Published on in Vol 25 (2023)

Preprints (earlier versions) of this paper are available at https://preprints.jmir.org/preprint/50638, first published .
Prompt Engineering as an Important Emerging Skill for Medical Professionals: Tutorial

Prompt Engineering as an Important Emerging Skill for Medical Professionals: Tutorial

Prompt Engineering as an Important Emerging Skill for Medical Professionals: Tutorial

Authors of this article:

Bertalan Meskó 1 Author Orcid Image

Tutorial

The Medical Futurist Institute, Budapest, Hungary

Corresponding Author:

Bertalan Meskó, MD, PhD

The Medical Futurist Institute

Povl Bang-Jensen u. 2/B1. 4/1.

Budapest, 1118

Hungary

Phone: 36 703807260

Email: berci@medicalfuturist.com


Prompt engineering is a relatively new field of research that refers to the practice of designing, refining, and implementing prompts or instructions that guide the output of large language models (LLMs) to help in various tasks. With the emergence of LLMs, the most popular one being ChatGPT that has attracted the attention of over a 100 million users in only 2 months, artificial intelligence (AI), especially generative AI, has become accessible for the masses. This is an unprecedented paradigm shift not only because of the use of AI becoming more widespread but also due to the possible implications of LLMs in health care. As more patients and medical professionals use AI-based tools, LLMs being the most popular representatives of that group, it seems inevitable to address the challenge to improve this skill. This paper summarizes the current state of research about prompt engineering and, at the same time, aims at providing practical recommendations for the wide range of health care professionals to improve their interactions with LLMs.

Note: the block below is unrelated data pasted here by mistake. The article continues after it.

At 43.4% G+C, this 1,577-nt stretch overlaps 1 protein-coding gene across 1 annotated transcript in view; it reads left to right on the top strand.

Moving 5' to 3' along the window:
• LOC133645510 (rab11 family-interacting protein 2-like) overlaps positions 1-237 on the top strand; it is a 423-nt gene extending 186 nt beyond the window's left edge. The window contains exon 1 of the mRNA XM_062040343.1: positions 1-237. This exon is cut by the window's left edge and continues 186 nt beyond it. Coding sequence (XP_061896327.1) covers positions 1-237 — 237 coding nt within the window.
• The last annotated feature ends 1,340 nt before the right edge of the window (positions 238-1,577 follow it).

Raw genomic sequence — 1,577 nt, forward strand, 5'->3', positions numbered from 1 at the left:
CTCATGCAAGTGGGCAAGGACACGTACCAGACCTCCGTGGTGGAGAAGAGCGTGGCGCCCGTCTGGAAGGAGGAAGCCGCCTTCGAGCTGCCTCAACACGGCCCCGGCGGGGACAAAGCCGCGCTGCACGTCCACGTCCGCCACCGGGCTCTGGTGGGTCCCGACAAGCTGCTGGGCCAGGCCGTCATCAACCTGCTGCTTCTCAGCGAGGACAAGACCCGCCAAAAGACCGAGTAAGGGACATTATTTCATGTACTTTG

J Med Internet Res 2023;25:e50638

doi:10.2196/50638

Keywords



With the emergence of large language models (LLMs), with the most popular one being ChatGPT that has attracted the attention of over a 100 million users in only 2 months, artificial intelligence (AI), especially generative AI has become accessible for the masses [1]. This is an unprecedented paradigm shift not only because of the use of AI becoming more widespread but also due to the possible implications of LLMs in health care [2].

Numerous studies have shown what medical tasks and health care processes LLMs can contribute to in order to ease the burden on medical professionals, increase efficiency, and decrease costs [3].

Health care institutions have started investing in generative AI, medical companies have started integrating LLMs into their businesses, medical associations have released guidelines about the use of these models, and medical curricula have also started covering this novel technology [4-6]. Thus, a new, essential skill has emerged: prompt engineering.

Prompt engineering is a relatively new field of research that refers to the practice of designing, refining, and implementing prompts or instructions that guide the output of LLMs to help in various tasks. It is essentially the practice of effectively interacting with AI systems to optimize their benefits.

In the context of medical professionals and health care in general, this could encompass the following:

  • Decision support: medical professionals can use prompt engineering to optimize AI systems to aid in decision-making processes, such as diagnosis, treatment selection, or risk assessment.
  • Administrative assistance: prompts can be engineered to facilitate administrative tasks, such as patient scheduling, record keeping, or billing, thereby increasing efficiency.
  • Patient engagement: prompt engineering can be used to improve communication between health care providers and patients. For example, AI systems can be designed to send prompts for medication reminders, appointment scheduling, or lifestyle advice.
  • Research and development: in research scenarios, prompts can be crafted to assist in tasks such as literature reviews, data analysis, and generating hypotheses.
  • Training and education: prompts can be engineered to facilitate the education of medical professionals, including ongoing training in the latest treatments and procedures.
  • Public health: on a larger scale, prompt engineering can assist in public health initiatives by helping analyze population health data, predict disease trends, or educate the public.